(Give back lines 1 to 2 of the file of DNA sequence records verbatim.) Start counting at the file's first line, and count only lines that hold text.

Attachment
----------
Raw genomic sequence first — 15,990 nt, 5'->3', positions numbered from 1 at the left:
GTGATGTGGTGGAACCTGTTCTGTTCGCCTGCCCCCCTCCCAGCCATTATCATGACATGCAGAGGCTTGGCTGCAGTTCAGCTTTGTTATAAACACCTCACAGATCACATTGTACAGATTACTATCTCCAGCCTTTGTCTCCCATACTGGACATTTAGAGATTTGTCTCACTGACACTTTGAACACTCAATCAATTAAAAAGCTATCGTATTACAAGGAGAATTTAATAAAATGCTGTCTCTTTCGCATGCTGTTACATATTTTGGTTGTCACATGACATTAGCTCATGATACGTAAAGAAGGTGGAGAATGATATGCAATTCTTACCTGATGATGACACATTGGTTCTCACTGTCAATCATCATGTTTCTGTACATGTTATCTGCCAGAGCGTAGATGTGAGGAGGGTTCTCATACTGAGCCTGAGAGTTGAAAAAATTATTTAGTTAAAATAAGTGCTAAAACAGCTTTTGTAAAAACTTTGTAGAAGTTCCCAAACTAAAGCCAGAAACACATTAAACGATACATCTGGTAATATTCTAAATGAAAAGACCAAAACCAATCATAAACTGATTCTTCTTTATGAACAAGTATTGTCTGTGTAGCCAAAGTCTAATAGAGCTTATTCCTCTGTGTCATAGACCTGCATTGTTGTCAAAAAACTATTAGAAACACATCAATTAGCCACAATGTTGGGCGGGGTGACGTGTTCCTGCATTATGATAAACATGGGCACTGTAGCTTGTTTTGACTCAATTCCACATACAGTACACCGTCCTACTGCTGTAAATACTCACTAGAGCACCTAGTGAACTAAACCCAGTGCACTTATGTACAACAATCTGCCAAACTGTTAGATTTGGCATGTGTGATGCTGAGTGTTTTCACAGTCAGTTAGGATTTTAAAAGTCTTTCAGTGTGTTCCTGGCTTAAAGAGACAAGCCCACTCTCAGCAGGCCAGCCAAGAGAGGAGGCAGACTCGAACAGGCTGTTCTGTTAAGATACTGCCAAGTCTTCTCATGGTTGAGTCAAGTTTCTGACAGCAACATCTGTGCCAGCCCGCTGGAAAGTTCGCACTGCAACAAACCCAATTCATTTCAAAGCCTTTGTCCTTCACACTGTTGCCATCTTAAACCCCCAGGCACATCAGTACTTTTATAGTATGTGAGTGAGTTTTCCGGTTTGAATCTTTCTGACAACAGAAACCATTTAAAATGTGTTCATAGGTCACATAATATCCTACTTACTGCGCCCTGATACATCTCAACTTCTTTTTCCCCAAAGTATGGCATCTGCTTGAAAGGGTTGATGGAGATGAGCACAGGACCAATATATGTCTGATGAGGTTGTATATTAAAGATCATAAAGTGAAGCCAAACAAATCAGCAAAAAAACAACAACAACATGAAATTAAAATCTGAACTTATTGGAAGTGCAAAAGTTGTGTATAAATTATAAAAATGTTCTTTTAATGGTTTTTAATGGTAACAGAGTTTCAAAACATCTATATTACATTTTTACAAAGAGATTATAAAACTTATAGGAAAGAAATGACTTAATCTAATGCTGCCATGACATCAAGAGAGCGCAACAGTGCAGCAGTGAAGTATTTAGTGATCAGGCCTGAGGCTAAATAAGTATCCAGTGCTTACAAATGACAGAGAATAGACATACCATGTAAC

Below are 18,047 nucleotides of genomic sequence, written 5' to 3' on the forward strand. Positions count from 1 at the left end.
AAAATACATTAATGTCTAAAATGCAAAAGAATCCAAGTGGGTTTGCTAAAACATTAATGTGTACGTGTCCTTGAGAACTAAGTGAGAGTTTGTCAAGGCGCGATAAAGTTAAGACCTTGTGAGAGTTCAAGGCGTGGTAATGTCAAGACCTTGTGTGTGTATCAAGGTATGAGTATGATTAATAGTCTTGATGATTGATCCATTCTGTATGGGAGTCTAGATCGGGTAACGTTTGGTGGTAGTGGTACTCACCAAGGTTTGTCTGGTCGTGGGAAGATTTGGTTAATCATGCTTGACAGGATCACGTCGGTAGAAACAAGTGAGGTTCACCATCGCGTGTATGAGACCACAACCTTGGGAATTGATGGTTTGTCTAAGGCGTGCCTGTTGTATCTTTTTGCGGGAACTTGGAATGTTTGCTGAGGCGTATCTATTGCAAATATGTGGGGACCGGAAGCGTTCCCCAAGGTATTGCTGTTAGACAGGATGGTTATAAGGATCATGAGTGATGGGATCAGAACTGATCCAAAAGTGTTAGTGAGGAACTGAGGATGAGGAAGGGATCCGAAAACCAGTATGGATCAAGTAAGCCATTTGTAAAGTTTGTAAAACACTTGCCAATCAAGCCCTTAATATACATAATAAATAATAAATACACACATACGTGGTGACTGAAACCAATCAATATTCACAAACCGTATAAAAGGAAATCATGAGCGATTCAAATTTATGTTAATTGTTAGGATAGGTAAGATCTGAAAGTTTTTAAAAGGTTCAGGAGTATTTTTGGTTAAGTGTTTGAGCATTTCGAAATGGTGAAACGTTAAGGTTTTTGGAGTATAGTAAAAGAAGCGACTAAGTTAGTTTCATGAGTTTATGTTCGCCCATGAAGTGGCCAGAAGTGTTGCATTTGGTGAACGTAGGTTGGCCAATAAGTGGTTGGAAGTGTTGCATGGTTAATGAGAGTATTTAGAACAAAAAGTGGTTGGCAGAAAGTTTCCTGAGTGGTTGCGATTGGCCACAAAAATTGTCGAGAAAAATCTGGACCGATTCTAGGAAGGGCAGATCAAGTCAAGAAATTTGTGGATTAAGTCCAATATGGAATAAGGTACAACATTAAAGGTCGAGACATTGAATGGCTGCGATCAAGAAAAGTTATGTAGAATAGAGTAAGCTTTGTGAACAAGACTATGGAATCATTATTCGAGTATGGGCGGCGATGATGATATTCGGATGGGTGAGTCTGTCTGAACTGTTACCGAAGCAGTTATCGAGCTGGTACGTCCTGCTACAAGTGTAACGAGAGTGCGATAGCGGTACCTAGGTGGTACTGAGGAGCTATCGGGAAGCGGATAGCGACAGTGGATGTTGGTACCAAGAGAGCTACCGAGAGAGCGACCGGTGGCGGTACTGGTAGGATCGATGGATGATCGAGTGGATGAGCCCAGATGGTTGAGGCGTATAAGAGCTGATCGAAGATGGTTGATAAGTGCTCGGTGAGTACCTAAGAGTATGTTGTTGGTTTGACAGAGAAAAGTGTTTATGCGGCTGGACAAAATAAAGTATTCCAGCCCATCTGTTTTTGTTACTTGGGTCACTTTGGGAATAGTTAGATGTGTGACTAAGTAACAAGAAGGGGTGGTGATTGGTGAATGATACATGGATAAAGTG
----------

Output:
Raw genomic sequence first — 15,990 nt, 5'->3', positions numbered from 1 at the left:
GTGATGTGGTGGAACCTGTTCTGTTCGCCTGCCCCCCTCCCAGCCATTATCATGACATGCAGAGGCTTGGCTGCAGTTCAGCTTTGTTATAAACACCTCACAGATCACATTGTACAGATTACTATCTCCAGCCTTTGTCTCCCATACTGGACATTTAGAGATTTGTCTCACTGACACTTTGAACACTCAATCAATTAAAAAGCTATCGTATTACAAGGAGAATTTAATAAAATGCTGTCTCTTTCGCATGCTGTTACATATTTTGGTTGTCACATGACATTAGCTCATGATACGTAAAGAAGGTGGAGAATGATATGCAATTCTTACCTGATGATGACACATTGGTTCTCACTGTCAATCATCATGTTTCTGTACATGTTATCTGCCAGAGCGTAGATGTGAGGAGGGTTCTCATACTGAGCCTGAGAGTTGAAAAAATTATTTAGTTAAAATAAGTGCTAAAACAGCTTTTGTAAAAACTTTGTAGAAGTTCCCAAACTAAAGCCAGAAACACATTAAACGATACATCTGGTAATATTCTAAATGAAAAGACCAAAACCAATCATAAACTGATTCTTCTTTATGAACAAGTATTGTCTGTGTAGCCAAAGTCTAATAGAGCTTATTCCTCTGTGTCATAGACCTGCATTGTTGTCAAAAAACTATTAGAAACACATCAATTAGCCACAATGTTGGGCGGGGTGACGTGTTCCTGCATTATGATAAACATGGGCACTGTAGCTTGTTTTGACTCAATTCCACATACAGTACACCGTCCTACTGCTGTAAATACTCACTAGAGCACCTAGTGAACTAAACCCAGTGCACTTATGTACAACAATCTGCCAAACTGTTAGATTTGGCATGTGTGATGCTGAGTGTTTTCACAGTCAGTTAGGATTTTAAAAGTCTTTCAGTGTGTTCCTGGCTTAAAGAGACAAGCCCACTCTCAGCAGGCCAGCCAAGAGAGGAGGCAGACTCGAACAGGCTGTTCTGTTAAGATACTGCCAAGTCTTCTCATGGTTGAGTCAAGTTTCTGACAGCAACATCTGTGCCAGCCCGCTGGAAAGTTCGCACTGCAACAAACCCAATTCATTTCAAAGCCTTTGTCCTTCACACTGTTGCCATCTTAAACCCCCAGGCACATCAGTACTTTTATAGTATGTGAGTGAGTTTTCCGGTTTGAATCTTTCTGACAACAGAAACCATTTAAAATGTGTTCATAGGTCACATAATATCCTACTTACTGCGCCCTGATACATCTCAACTTCTTTTTCCCCAAAGTATGGCATCTGCTTGAAAGGGTTGATGGAGATGAGCACAGGACCAATATATGTCTGATGAGGTTGTATATTAAAGATCATAAAGTGAAGCCAAACAAATCAGCAAAAAAACAACAACAACATGAAATTAAAATCTGAACTTATTGGAAGTGCAAAAGTTGTGTATAAATTATAAAAATGTTCTTTTAATGGTTTTTAATGGTAACAGAGTTTCAAAACATCTATATTACATTTTTACAAAGAGATTATAAAACTTATAGGAAAGAAATGACTTAATCTAATGCTGCCATGACATCAAGAGAGCGCAACAGTGCAGCAGTGAAGTATTTAGTGATCAGGCCTGAGGCTAAATAAGTATCCAGTGCTTACAAATGACAGAGAATAGACATACCATGTAAC